That’s a few years away. For now we have Kobe the fan. Maybe he can at least provide some entertainment while the Lakers’ season ends without Kobe the player.

  1. Rich Jensen says:

    You’re right, D’Antoni can’t win, but I’d posit that Kupchak, Kobe and Phil can’t win either. The way this ‘dream team’ scenario played out, the hasty firing of Mike Brown, and Phil’s apparent indecision over taking the job despite the obvious urgency of filling a mid-season, self-inflicted coaching vacancy, that took a bit of shine off everyone, and I don’t see a clear path for any of them to regain it.

    – PJ, at age 67 is, well, 67. He is not the coach of the future; he’s not the G.M. of the future. I watched the Celtics rely on Auerbach far too long. Why would anyone think that Red could lose his feel for the game (Red, who as recently as ’87 had in his hand both a championship AND the #2 pick) without realizing that PJ is going to reach a point where he doesn’t have ‘it’ anymore either–and that it will probably be long after, not before, he himself realizes it.

    – Kupchak traded a hefty chunk of the Lakers’ future and committed the Busses to millions in luxury tax penalties for a team that was basically last year’s team, but older and with less of a bench (based on the assumption that pretty healthy Bynum was about equal to frequently injured Howard). Then he fired Mike Brown, essentially betting the house on that very questionable decision to acquire both Howard & Nash.

    – Kobe can’t win either. He’s obviously given up self-censoring and his inability to reconcile what he says (‘matador defense’) with what he does (‘matador defense’) means he’s basically uncoachable, except by the aforementioned PJ, who, if he were to return to coaching, would be a shadow of his former self.

    One might say, “Oh, I’d take Phil on his worst day over D’Antoni on his best,” but does one realize that PJ’s worst days as a coach/GM are ahead of him, not behind him?

    Regarding D’Antoni’s comments: I think that if Kobe can second guess his coach in public, his coach can dismiss Kobe’s remarks in public. I mean, this season has finally shown D’Antoni to have been overrated as the coach of those good Suns teams, he’s not a good coach—-as exemplified by how he utilized Pau through much of the season. But shoot. What was Kobe expecting D’Antoni to say? How did he think this was going to play out? “Gee, I’m going to criticize my coach in front of the whole country, and what-the–the media are asking him questions about it? What?….”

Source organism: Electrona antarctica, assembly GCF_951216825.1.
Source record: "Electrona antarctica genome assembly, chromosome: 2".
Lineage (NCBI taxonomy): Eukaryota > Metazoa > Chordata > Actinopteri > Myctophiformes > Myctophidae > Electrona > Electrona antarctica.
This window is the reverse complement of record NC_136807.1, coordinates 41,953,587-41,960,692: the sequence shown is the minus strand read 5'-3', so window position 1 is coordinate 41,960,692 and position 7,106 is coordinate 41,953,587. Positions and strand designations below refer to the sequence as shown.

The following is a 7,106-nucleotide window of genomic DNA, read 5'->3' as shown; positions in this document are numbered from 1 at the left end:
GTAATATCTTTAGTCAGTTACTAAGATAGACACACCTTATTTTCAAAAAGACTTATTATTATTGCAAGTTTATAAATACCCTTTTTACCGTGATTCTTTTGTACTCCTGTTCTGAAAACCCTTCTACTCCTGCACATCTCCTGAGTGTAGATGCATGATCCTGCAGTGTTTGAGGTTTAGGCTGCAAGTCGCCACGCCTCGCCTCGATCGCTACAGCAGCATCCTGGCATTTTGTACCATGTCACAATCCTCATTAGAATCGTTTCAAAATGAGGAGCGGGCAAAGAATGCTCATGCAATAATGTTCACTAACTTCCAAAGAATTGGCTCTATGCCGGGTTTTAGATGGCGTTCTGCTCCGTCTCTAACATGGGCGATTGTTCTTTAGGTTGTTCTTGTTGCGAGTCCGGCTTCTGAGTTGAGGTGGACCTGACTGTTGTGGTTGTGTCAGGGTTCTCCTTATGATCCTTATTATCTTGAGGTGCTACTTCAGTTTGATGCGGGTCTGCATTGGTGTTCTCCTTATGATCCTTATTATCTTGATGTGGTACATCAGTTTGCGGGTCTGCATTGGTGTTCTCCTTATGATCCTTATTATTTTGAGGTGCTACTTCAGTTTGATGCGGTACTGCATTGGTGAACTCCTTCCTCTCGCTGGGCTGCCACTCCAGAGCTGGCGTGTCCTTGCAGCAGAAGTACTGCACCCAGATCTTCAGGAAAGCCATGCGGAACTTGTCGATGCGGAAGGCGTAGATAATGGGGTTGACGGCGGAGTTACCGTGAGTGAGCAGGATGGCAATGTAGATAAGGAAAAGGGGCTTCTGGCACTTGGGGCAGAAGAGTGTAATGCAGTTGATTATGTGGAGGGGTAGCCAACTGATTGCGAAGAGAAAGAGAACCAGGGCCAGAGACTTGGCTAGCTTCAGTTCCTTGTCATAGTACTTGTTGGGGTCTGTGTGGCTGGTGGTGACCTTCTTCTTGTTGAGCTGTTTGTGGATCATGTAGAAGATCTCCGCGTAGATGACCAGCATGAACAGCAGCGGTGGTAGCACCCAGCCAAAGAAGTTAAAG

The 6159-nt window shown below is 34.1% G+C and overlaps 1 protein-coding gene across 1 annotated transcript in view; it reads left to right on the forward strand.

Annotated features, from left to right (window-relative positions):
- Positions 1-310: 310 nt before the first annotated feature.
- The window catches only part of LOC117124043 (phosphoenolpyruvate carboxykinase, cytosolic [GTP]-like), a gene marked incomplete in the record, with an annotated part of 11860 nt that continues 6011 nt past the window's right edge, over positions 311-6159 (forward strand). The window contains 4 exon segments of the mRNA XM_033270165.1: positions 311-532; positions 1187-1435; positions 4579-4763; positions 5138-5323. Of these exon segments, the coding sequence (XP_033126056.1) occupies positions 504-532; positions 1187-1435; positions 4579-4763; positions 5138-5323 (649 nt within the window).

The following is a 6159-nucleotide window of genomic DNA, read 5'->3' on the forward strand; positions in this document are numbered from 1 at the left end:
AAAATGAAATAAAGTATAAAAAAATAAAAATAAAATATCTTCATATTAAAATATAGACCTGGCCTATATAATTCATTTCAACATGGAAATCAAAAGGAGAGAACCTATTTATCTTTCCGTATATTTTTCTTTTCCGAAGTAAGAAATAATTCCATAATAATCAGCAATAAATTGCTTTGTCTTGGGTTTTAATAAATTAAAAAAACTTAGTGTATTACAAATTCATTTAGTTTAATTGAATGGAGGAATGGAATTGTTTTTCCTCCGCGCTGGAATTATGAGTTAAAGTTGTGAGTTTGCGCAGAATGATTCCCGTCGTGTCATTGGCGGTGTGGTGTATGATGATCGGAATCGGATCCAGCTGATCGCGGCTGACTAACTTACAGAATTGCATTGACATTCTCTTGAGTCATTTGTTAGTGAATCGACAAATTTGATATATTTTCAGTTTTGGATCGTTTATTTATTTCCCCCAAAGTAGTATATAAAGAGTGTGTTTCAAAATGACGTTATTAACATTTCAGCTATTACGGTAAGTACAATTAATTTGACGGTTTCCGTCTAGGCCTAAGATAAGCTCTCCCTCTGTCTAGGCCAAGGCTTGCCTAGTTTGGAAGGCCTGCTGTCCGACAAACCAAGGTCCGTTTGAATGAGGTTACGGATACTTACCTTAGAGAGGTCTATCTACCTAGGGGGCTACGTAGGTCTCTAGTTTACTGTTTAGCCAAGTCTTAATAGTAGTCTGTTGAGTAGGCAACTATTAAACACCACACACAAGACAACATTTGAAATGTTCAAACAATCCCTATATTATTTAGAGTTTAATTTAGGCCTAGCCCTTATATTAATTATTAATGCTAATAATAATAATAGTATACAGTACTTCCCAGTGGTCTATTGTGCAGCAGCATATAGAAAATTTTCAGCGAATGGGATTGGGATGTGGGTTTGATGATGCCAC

2. shawnfury says:

    Saddens me to say I can’t disagree with much here. I did want Phil back (and would want him back next year), but the funny thing is many Lakers fans who also wanted him back were same ones screaming for him to retire in 2011 after the sweep to the Mavs, when it seemed he had checked out a bit. (although maybe a few years off would refresh batteries).

    I don’t see why anyone would want him in a GM role; no experience and even as a coach his personnel preferences that he talked about often seemed odd.

    I didn’t have problem with D’Antoni responding, but still think fan comment was dumb. Also I think you could argue that if it bothered him to just tell Kobe in private, would have extinguished the issue before it started. But like I said, this will be a small note compared to the bigger issues they’ll have to face. I do like D’Antoni’s postgame pressers as he can be fairly glib, arrogant, exasperated — much more entertaining than Brown. He’s thrown players under the bus all year, though (I didn’t play Gasol because I wanted to win) and even if what he’s saying is true, he doesn’t have Jackson’s aura to pull off doing that and should have known it wouldn’t play well.

  3. Rich Jensen says:

    You’re absolutely right about D’Antoni. He should’ve talked to Kobe in private. I’ve completely changed my mind on that subject. The smarter, wiser, more mature thing to do (attributes which one would want in a coach, one might add), would be to avoid keeping the debate in the public eye.